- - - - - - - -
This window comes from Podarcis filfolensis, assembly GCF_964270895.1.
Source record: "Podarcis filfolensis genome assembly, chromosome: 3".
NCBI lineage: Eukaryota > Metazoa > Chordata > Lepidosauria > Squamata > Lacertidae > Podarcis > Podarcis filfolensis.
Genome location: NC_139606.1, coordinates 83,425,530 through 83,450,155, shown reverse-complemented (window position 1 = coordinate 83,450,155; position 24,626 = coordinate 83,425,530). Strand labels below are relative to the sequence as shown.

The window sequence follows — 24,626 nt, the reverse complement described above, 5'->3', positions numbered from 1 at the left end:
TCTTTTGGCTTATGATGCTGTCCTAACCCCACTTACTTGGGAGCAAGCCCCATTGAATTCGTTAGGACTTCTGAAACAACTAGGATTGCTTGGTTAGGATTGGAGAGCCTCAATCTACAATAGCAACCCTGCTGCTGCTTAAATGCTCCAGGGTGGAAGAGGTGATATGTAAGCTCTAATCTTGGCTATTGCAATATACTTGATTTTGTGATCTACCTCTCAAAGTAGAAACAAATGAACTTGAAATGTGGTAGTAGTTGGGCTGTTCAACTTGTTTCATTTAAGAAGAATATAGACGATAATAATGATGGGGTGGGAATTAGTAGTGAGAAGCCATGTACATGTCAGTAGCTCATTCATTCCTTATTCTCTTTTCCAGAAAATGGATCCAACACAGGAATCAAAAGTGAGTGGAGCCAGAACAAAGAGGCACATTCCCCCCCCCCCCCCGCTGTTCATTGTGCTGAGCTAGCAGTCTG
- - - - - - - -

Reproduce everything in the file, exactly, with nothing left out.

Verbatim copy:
This window comes from Podarcis filfolensis, assembly GCF_964270895.1.
Source record: "Podarcis filfolensis genome assembly, chromosome: 3".
NCBI lineage: Eukaryota > Metazoa > Chordata > Lepidosauria > Squamata > Lacertidae > Podarcis > Podarcis filfolensis.
Genome location: NC_139606.1, coordinates 83,425,530 through 83,450,155, shown reverse-complemented (window position 1 = coordinate 83,450,155; position 24,626 = coordinate 83,425,530). Strand labels below are relative to the sequence as shown.

The window sequence follows — 24,626 nt, the reverse complement described above, 5'->3', positions numbered from 1 at the left end:
TCTTTTGGCTTATGATGCTGTCCTAACCCCACTTACTTGGGAGCAAGCCCCATTGAATTCGTTAGGACTTCTGAAACAACTAGGATTGCTTGGTTAGGATTGGAGAGCCTCAATCTACAATAGCAACCCTGCTGCTGCTTAAATGCTCCAGGGTGGAAGAGGTGATATGTAAGCTCTAATCTTGGCTATTGCAATATACTTGATTTTGTGATCTACCTCTCAAAGTAGAAACAAATGAACTTGAAATGTGGTAGTAGTTGGGCTGTTCAACTTGTTTCATTTAAGAAGAATATAGACGATAATAATGATGGGGTGGGAATTAGTAGTGAGAAGCCATGTACATGTCAGTAGCTCATTCATTCCTTATTCTCTTTTCCAGAAAATGGATCCAACACAGGAATCAAAAGTGAGTGGAGCCAGAACAAAGAGGCACATTCCCCCCCCCCCCCCGCTGTTCATTGTGCTGAGCTAGCAGTCTG